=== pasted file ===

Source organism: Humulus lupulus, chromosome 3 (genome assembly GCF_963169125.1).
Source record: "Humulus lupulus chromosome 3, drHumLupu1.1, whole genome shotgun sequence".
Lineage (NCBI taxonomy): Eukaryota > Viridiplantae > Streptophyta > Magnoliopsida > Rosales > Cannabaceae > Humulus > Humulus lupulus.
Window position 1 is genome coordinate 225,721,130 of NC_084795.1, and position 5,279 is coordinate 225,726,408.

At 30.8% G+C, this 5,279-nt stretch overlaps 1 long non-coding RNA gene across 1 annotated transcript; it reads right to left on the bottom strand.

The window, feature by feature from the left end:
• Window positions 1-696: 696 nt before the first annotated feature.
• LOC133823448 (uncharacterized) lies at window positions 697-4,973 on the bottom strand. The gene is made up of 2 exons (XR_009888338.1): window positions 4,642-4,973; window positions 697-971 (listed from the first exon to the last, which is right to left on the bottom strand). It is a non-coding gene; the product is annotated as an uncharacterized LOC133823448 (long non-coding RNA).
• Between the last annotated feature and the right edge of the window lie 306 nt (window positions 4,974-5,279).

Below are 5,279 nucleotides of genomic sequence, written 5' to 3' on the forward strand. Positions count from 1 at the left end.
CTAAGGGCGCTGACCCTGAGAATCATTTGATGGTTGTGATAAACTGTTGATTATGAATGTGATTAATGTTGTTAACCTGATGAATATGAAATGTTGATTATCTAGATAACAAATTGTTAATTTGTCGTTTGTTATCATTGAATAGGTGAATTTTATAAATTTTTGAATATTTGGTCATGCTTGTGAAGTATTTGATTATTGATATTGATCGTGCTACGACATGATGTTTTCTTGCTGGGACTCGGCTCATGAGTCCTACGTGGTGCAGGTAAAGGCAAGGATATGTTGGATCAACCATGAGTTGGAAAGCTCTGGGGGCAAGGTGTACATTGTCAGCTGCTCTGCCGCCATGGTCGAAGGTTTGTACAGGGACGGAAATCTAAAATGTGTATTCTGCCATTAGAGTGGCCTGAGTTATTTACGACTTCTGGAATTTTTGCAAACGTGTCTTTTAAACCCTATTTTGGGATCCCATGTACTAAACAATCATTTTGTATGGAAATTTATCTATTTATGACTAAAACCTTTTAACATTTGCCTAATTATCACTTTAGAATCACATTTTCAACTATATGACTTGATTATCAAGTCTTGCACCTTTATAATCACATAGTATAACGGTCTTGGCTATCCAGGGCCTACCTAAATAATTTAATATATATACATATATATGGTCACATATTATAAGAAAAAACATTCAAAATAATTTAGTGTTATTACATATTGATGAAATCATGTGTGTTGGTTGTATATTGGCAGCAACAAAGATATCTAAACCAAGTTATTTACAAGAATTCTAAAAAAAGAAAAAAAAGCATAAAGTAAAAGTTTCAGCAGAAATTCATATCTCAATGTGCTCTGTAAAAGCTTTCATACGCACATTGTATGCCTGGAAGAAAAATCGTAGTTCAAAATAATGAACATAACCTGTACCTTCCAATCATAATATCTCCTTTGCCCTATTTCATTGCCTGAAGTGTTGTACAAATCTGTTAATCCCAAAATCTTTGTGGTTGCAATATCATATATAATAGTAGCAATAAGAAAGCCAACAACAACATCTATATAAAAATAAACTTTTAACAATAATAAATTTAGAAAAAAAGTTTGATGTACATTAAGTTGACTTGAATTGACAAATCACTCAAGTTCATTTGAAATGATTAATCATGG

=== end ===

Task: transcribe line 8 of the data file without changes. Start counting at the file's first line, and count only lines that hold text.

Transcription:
• LOC133823448 (uncharacterized) lies at window positions 697-4,973 on the bottom strand. The gene is made up of 2 exons (XR_009888338.1): window positions 4,642-4,973; window positions 697-971 (listed from the first exon to the last, which is right to left on the bottom strand). It is a non-coding gene; the product is annotated as an uncharacterized LOC133823448 (long non-coding RNA).